Nurse, 57, disbarred for racist assault on cab driver

A Nursing and Midwifery Council (NMC) panel has found that mental health nurse Elaine Roots is unfit to continue practising as a nurse for 6 months following her conviction for assaulting an islamic taxi following after a racist row about women’s rights in islamic culture.


Roots has already retired from her job since the incident.  She had taken a cab home after a night out, during which she had drunk a quantity of wine and began an unprovoked argument with the driver whilst in the back of the cab.  She pulled the driver by the collar, ripping the buttons from his shirt and repeatedly punched him in the head, neck and upper body.

She also made the remark “he’s a f***ing Muslim isn’t he” when recalling the incident at a police station.

Despite claiming to have limited memory of the initial argument and no memory at all of of the assault due to intoxication, Roots pleaded guilty to religiously aggravated common assault at Nottingham Magistrates Court and was convicted on June 25 last year.

A Nursing and Midwifery Council (NMC) panel last week found that her fitness to practise as a nurse is currently impaired and she was banned for six months.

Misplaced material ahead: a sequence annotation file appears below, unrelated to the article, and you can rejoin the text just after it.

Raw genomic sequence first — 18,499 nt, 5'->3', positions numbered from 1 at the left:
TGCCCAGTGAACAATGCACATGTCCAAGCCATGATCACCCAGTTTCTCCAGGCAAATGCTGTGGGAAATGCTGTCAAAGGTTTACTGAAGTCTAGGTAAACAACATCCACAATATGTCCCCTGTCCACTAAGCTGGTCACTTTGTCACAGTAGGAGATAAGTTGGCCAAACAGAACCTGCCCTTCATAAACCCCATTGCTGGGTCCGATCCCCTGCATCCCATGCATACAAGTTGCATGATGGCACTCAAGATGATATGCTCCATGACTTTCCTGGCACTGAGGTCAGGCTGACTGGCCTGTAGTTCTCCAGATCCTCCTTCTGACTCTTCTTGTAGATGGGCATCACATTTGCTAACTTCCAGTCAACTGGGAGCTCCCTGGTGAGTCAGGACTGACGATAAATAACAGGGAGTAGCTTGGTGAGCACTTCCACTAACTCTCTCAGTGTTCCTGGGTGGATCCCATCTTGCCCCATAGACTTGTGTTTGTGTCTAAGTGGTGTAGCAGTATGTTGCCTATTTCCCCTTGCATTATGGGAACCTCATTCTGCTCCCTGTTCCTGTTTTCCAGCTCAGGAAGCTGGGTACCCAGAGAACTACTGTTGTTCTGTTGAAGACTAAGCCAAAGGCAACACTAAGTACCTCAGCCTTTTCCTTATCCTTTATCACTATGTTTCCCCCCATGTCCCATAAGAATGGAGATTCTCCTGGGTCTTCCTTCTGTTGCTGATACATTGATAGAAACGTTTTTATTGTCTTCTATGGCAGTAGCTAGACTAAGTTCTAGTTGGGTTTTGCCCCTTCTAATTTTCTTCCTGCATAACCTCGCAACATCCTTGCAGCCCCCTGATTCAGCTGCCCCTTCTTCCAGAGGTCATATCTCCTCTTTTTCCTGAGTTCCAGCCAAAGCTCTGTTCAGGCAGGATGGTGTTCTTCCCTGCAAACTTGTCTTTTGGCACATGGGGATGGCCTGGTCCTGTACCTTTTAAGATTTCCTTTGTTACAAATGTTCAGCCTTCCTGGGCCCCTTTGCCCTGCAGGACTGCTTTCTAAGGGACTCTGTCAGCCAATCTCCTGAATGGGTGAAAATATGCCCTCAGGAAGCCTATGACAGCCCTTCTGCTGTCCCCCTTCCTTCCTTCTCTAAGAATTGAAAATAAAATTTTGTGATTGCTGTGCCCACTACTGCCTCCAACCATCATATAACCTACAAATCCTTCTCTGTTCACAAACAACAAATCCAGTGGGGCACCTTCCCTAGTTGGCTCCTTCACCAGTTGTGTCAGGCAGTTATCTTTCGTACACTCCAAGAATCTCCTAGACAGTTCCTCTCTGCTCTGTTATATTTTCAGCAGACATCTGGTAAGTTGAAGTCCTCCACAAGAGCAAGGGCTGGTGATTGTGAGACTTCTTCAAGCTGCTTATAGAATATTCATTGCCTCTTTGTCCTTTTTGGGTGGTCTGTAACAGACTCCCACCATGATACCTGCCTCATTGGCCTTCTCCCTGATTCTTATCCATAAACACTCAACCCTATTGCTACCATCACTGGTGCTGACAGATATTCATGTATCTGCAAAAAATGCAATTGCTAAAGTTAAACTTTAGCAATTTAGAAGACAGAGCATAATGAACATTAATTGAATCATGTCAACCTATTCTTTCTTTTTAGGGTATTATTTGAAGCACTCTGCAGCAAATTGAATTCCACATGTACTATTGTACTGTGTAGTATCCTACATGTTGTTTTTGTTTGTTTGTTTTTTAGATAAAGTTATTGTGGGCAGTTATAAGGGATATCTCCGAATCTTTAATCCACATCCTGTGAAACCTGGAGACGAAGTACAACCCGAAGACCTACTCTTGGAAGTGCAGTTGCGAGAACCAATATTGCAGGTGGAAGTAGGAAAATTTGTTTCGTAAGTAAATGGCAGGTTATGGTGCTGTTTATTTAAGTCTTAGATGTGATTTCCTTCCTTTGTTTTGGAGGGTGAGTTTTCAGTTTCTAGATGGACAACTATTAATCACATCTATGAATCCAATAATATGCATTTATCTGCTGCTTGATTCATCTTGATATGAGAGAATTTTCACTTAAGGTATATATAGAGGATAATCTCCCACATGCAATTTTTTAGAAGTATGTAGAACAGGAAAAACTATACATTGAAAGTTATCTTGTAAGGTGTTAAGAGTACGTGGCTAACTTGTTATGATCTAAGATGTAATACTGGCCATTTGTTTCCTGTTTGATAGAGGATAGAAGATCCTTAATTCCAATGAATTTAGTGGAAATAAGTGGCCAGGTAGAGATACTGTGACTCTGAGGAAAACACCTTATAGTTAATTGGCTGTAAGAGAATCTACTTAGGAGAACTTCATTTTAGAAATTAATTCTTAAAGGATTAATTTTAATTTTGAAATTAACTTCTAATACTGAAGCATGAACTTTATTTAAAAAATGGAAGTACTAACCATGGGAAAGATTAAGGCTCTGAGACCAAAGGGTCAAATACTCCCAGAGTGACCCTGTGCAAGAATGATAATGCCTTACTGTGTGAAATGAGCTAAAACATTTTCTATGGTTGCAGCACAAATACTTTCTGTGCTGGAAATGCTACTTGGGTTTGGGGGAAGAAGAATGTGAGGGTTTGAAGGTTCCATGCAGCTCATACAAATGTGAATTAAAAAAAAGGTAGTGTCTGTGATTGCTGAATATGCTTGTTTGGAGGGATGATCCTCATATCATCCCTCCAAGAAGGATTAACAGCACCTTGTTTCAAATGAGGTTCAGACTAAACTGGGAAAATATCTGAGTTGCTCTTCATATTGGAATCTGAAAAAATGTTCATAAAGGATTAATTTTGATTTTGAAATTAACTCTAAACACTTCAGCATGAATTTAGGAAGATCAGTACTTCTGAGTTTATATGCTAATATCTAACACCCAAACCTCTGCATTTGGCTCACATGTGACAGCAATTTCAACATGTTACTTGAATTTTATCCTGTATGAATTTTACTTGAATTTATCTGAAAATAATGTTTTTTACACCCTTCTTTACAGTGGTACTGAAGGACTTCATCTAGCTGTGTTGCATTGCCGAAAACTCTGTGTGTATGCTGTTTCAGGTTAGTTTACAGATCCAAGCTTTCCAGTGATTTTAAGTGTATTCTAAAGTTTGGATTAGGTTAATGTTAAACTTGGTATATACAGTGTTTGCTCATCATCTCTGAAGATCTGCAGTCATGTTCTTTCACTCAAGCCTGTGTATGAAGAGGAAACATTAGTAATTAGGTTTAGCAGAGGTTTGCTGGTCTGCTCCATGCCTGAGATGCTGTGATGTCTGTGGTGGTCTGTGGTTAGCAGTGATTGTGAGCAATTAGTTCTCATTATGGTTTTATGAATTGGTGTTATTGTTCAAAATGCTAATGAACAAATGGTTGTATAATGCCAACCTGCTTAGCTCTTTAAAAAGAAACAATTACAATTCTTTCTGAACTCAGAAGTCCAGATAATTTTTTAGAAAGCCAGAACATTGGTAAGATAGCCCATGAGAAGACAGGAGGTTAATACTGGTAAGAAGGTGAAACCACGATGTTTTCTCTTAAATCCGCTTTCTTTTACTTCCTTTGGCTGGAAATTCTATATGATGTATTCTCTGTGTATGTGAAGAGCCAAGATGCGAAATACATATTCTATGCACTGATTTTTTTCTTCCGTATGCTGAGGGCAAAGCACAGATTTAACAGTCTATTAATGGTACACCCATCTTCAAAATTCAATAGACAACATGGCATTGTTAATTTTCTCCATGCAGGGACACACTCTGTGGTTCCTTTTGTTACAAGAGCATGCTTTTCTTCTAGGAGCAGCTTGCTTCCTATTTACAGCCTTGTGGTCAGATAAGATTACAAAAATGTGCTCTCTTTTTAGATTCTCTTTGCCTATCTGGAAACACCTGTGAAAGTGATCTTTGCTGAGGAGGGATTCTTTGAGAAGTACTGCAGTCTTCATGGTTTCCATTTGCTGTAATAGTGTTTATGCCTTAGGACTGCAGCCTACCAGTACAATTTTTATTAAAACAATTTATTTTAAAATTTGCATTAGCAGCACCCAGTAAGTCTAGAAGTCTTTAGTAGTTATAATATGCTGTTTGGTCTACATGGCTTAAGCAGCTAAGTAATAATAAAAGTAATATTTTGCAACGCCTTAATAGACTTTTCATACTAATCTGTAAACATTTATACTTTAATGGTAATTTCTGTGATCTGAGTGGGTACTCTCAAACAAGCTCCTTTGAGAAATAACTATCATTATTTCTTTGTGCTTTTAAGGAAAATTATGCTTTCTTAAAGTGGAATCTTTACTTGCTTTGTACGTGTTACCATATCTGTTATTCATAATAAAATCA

Panel chairman Clive Powell said:

“The panel considered that you accepted the charge served upon you from the outset of the criminal investigation and wanted to apologise to the victim as soon as possible.

“However, the panel considered that since the incident, you have not directly addressed the impact your conduct had on the victim or on the wider impact on people who are subject to racial abuse.  The incident was unprovoked, racially charged and violent and you continued to be racially offensive in the police station after the incident.”

Mr Powell acknowledged that Roots had shown remorse and that it this was a one-off incident in an otherwise unblemished career.  He also agreed that there were mitigating circumstances as to why she was so drunk that night. The panel also heard positive testimonials put forward in support of Roots, but ruled that a message needed to be sent to the profession about the seriousness of the offence.

Umar Mahmood, the chairman of the Nottingham Licensed Taxi Owners and Drivers Association, welcomed the panel’s decision.  He told the Nottingham Post:

“We provide a very valuable service to the public, and in return we deserve respect for that service.

“No customer has the right to ask a question which you don’t feel like answering. You would rather not have the conversation which leads to such incidents.

“It’s happened to me once or twice. People ask you irrelevant questions, like what you think of ISIL. I just ask them if we can not have the conversation.

“Nobody has the right to attack the religion you belong to. All faiths should be respected.”


Author: Editorial Team

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